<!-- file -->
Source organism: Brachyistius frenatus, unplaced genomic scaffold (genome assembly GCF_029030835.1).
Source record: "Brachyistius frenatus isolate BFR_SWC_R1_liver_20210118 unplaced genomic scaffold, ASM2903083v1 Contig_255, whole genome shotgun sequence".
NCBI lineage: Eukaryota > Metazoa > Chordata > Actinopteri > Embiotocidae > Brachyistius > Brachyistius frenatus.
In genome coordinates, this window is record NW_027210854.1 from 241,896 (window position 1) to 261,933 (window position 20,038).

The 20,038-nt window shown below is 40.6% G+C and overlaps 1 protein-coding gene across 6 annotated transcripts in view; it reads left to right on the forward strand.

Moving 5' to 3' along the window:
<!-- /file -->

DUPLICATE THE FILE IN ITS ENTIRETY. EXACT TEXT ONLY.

Source organism: Brachyistius frenatus, unplaced genomic scaffold (genome assembly GCF_029030835.1).
Source record: "Brachyistius frenatus isolate BFR_SWC_R1_liver_20210118 unplaced genomic scaffold, ASM2903083v1 Contig_255, whole genome shotgun sequence".
NCBI lineage: Eukaryota > Metazoa > Chordata > Actinopteri > Embiotocidae > Brachyistius > Brachyistius frenatus.
In genome coordinates, this window is record NW_027210854.1 from 241,896 (window position 1) to 261,933 (window position 20,038).

The 20,038-nt window shown below is 40.6% G+C and overlaps 1 protein-coding gene across 6 annotated transcripts in view; it reads left to right on the forward strand.

Moving 5' to 3' along the window: